Eureka to Austin, NV

Austin, seen from half way down the west side of Austin Pass
A unique Nevada Mountain town

I had a good ride to Austin today, despite the 10 - 20 mph south winds that made crossing the last big valley just about as hard as climbing the two passes ;-{. Although Austin is even more limited than Eureka is services, it is good to be back here. It is also good to be past the last hard climbing - Austin Summit - in Nevada. Tomorrow I'll ride to Middlegate, which should be an easier ride than todays 70 miles with 2500 feet of climbing and 20 miles of riding in bad head or cross winds. It is the only part of my route in Nevada that I haven't already ridden in the other direction. In 2004, I rode the old US 50 route from Middlegate to Austin. Tomorrow I'll I ride the newer, lower, route that replaced the old route in the 1950s because they couldn't keep the old route open in the winter.

Leaving Eureka on a stormy morning

I left Eureka at about 6:40 this morning after spending a good, but expensive, rest day there. Tonight, in Austin, I indulged myself with a, relatively, fancy dinner with wine, but my cost for the day will still be about half what it was for yesterday. Most of the cost of touring, when staying at motels in the US, is lodging and my lodging cost here is well less than half of my lodging cost in Eureka. On the other hand, I very much enjoyed, and made good use of, my rest day at the nicest motel in Eureka - there are three motels there- one nice, one OK, and one below my cutoff - and it accomplished its purpose, getting me rested so that I could enjoy the rest of my tour.

Leaving Eureka heading west is much easier than leaving Eureka heading east. This morning, I rode out of town with a good tail wind and, because that wind lasted for quite a while and there is little or no climbing involved in getting from Eureka to the big valley where I rode about 40 of today's 70 miles, averaged 15 mph for the first two and a half hours of my ride.

Unfortunately, but not unexpectedly, the wind shifted before I reached the end of that valley and I spent the next 20 mile fighting head or side winds of 10 to 20 mph. Then I benefitted from the wind as I climbed about 2000 feet in the last 12 miles of today's ride. By that time it was hot - 90+ F - but the climbing was tolerable because I usually had enough tail wind to provide some cooling.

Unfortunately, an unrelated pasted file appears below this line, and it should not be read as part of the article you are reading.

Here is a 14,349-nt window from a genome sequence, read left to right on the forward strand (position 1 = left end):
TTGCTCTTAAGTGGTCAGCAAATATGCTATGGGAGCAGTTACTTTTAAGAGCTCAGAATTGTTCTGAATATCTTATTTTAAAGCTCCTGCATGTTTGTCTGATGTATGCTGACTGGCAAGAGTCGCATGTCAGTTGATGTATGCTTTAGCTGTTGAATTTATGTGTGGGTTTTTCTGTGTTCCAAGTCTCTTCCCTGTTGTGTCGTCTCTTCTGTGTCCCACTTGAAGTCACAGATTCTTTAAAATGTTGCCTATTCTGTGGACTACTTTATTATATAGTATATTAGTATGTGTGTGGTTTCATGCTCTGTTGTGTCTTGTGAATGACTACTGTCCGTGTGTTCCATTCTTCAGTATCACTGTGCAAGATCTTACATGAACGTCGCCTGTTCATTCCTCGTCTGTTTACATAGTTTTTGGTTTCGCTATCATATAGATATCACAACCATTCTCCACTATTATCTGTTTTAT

The big valley where US 50 skirts the ridges

Looking at today's route on Google Earth, I could see US 50, after leaving the valley where Eureka is located, skirting several big ridges that stick out into that valley. Today, while riding, I experienced the ends of those ridges as short climbs which were were followed by long flat sections. Easy riding with a gentle tail wind allowed me to cruise at 16 to 20 mph on the flat, while slowing to 10 mph or so on the short climbs. That lasted for about 30 miles.

Nearing the end of the big valley forty miles later
The petroglyphs are straight ahead and the first pass, Hickison Summit is in those hills to the left

About 9 AM, as I left Eureka County, the wind shifted around to the south. I had been cruising at 16 mph, and, now I was cruising at 11 mph. So it goes ;-}. The remaining riding, before the climbs up to the summits before Austin, was dominated by the effects of the wind.

A petroglyph at the Hickison Site

As I approached Hickison Summit, about 25 miles east of Austin, I saw the sign for a Petroglyph site half a mile from US 50. Since I had plenty of time to reach Austin and the bad winds had already started, I rode over - on a bumpy and often corrugated dirt road - and spent half an hour of so at the site. It was very peaceful there, and there were good setups for camping and picnicking and good toilet facilities and short trails that visited the petroglyphs. The brochures that were supposed to provide a guide to the glyphs were all gone, so I don't know the provenance of the glyphs, but one web source implied they were created by Ute deer hunters.